Aaron D. Dotson, MD
"...do what you love, and you’ll never regret it!"
Dr. Dotson participated in SMDEP at the Yale School of Medicine in 2012. He completed college at the University of Texas at Dallas, where he studied neuroscience, while minoring in music, with an emphasis in classical piano and composition. Today, Dr. Dotson is a resident Ophthalmologist at the University of Iowa Hospital and Clinics.
Aaron D. Dotson, MD
What path did you take when you first started college?
I attended college at The University of Texas at Dallas, where I studied neuroscience, while minoring in music with an emphasis in classical piano and composition. I always had a passion for the brain and wanting to know how it functioned. I knew that the neuroscience program at UT Dallas was very reputable and would allow me to complete all of my pre-requisites to apply and enter medical school. While in college, I developed strong leadership skills while being a part of the Black Student Alliance and the Student Ambassadors program. I also worked for the UT Dallas Student Success Center as a Peer Lead Team Learning (PLTL) leader. I additionally became involved in neuroscience research, where I studied, performed, and taught others rodent stereotactic neurosurgery. My passion for medicine was further confirmed my passion for medicine by completing the Summer Medical and Dental Education Program (SMDEP) at the Yale School of Medicine back in 2012. My time in college was well spent, and well balanced. While busy studying away, I made time to continue the things I enjoyed in life.
What led to your interest in a health profession?
My passion for medicine extends since I was a child. I would often accompany my mother to her doctor’s appointments. Her physician was the very first back man in a white coat I had encountered, Dr. Gilbert. I’d often ask Dr. Gilbert many questions while he’d talk and examine my mother. I was very curious about what he was looking for, how certain medications worked, etc. He saw early on how passionate I was about medicine, so he took me under his wing as his mentee and allowed me to shadow with him throughout my years in middle and high school. It’s because of Dr. Gilbert that I am where I stand today.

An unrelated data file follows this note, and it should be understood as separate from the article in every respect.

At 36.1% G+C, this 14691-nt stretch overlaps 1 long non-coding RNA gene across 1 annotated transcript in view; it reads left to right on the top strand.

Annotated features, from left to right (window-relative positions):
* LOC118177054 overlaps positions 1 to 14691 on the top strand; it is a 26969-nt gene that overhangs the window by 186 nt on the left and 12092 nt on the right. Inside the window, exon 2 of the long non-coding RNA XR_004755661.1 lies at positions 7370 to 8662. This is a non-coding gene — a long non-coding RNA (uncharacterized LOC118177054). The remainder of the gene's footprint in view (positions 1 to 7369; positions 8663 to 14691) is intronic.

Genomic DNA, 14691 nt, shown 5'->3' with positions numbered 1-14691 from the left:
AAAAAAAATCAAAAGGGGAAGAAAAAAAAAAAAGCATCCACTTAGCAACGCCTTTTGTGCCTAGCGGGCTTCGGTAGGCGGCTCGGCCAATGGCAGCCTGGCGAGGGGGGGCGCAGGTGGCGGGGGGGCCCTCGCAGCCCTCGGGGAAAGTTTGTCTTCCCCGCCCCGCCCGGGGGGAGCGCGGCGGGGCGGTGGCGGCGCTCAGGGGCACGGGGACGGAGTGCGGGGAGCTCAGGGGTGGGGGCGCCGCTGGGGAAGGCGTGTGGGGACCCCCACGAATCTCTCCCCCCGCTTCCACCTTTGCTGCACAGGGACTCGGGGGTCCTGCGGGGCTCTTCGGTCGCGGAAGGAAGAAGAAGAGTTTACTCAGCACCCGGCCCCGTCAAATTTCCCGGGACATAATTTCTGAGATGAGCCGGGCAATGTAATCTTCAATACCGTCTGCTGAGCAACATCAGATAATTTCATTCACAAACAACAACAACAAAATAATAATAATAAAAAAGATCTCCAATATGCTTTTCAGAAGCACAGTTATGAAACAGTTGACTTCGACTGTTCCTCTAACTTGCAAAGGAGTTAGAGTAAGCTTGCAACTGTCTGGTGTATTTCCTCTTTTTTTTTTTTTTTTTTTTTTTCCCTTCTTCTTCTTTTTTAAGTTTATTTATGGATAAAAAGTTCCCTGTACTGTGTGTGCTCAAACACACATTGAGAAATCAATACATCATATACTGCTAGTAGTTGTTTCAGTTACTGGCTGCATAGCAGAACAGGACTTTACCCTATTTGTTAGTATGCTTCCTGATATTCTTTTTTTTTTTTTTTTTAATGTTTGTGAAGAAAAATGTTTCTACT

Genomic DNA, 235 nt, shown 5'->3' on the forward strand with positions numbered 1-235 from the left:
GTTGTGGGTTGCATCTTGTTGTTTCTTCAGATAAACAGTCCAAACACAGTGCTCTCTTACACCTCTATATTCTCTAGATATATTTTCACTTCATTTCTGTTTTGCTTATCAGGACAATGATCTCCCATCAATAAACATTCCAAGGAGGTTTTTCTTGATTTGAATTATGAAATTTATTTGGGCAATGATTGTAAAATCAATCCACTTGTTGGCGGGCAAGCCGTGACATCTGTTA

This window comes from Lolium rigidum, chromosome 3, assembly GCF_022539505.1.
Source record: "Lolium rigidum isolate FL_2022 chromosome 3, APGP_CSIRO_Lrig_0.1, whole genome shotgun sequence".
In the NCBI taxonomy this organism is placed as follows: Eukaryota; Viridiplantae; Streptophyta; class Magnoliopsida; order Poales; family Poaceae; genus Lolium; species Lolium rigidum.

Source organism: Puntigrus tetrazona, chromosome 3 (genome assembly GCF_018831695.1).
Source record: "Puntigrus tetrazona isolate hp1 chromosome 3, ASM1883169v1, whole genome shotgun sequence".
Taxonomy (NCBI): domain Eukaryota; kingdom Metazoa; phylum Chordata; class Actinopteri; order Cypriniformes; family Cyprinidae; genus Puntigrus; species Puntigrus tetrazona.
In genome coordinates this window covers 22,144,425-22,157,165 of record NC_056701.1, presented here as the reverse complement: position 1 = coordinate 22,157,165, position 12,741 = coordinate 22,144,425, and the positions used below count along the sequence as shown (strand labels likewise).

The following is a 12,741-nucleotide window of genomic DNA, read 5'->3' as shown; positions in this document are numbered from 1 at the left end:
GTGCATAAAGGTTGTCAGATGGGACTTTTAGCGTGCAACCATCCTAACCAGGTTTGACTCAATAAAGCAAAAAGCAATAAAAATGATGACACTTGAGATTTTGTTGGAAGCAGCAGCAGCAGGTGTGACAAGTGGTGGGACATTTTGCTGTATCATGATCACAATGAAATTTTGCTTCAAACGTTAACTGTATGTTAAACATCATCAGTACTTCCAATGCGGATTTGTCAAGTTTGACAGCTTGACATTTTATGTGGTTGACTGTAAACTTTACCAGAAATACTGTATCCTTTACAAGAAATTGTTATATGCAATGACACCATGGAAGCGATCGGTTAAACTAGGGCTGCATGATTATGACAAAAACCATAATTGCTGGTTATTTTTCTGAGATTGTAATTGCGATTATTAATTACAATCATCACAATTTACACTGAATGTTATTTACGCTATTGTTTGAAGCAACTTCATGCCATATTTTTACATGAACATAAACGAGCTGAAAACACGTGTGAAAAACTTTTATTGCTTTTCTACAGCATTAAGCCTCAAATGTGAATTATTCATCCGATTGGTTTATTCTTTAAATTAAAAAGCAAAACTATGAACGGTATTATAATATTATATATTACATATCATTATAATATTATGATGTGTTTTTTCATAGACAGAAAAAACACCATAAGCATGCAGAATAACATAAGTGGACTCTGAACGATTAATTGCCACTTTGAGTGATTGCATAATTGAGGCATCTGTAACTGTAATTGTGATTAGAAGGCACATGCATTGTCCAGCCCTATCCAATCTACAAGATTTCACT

What are some of your recent milestones?
My most recent milestone was successfully matching into ophthalmology residency at one of the nation’s most reputable programs, The University of Iowa, Department of Ophthalmology and Visual Sciences. I chose ophthalmology because it’s the perfect combination of outpatient clinic and surgery. I love being able to physically see what’s wrong with patients, and often being able to fix the problem at hand. I’m most interested in subspecializing in either retina surgery, glaucoma, or ocular/facial/orbital plastic & reconstructive surgery.
What has been your favorite part of the process? The most difficult?
My favorite part of the process has been serving as a mentor and role model to many underrepresented minority (URM’s) students interested in medicine. Over the years, I have assisted many students in matriculating into medical school. I’ve also played a role in recruiting more URM’s into entering ophthalmology. My passion for mentorship stems from my very first mentor, Dr. Gilbert. He did so much to help make my dreams come true, so I feel it’s necessary that I do the same for others. The most difficult part of the process has been the sacrifices I’ve had to make over the years. The process to becoming a doctor is long, and often requires one to be away from their families for extended periods of time. While I’m grateful for the continual support that I’ve received over the years from my family, there were many times that I could not be with them because my studies took priority. I lost my father to cancer during my second year of medical school, and although it was tough to not be directly at the bedside during his final moments of life, I knew that I was completing his wishes by continuing with my medical education.
What is the best career advice you have received?
While it might sound cliché, the best piece of advice I’ve been given thus far is to simply keep an open mind during your training years and do what you love! I’m extremely happy with my specialty of ophthalmology, as each day at work doesn’t even feel like work! It’s fun to use my slit lamp and other tools to make an accurate diagnosis. It’s rewarding to educate patients on their ophthalmic conditions. It’s exciting to see how patients progress after surgical procedures. All in all, do what you love, and you’ll never regret it!
What advice do you have for students pursuing a health professional career?
I personally feel that I have the BEST job in the world! I genuinely love being a physician and am grateful to be able to complete my residency training in my desired field of ophthalmology. There’s nothing else on the planet that I could see myself doing besides being a doctor. While the journey ahead is long, know that it’s worth it. There will be bumps in the road but know that it’s often those same bumps and setbacks that will eventually make you into a stronger healthcare professional. Continue to strive for excellence, continue to seek your purpose & passion, and do not give up on your dreams!
Posted: September 2021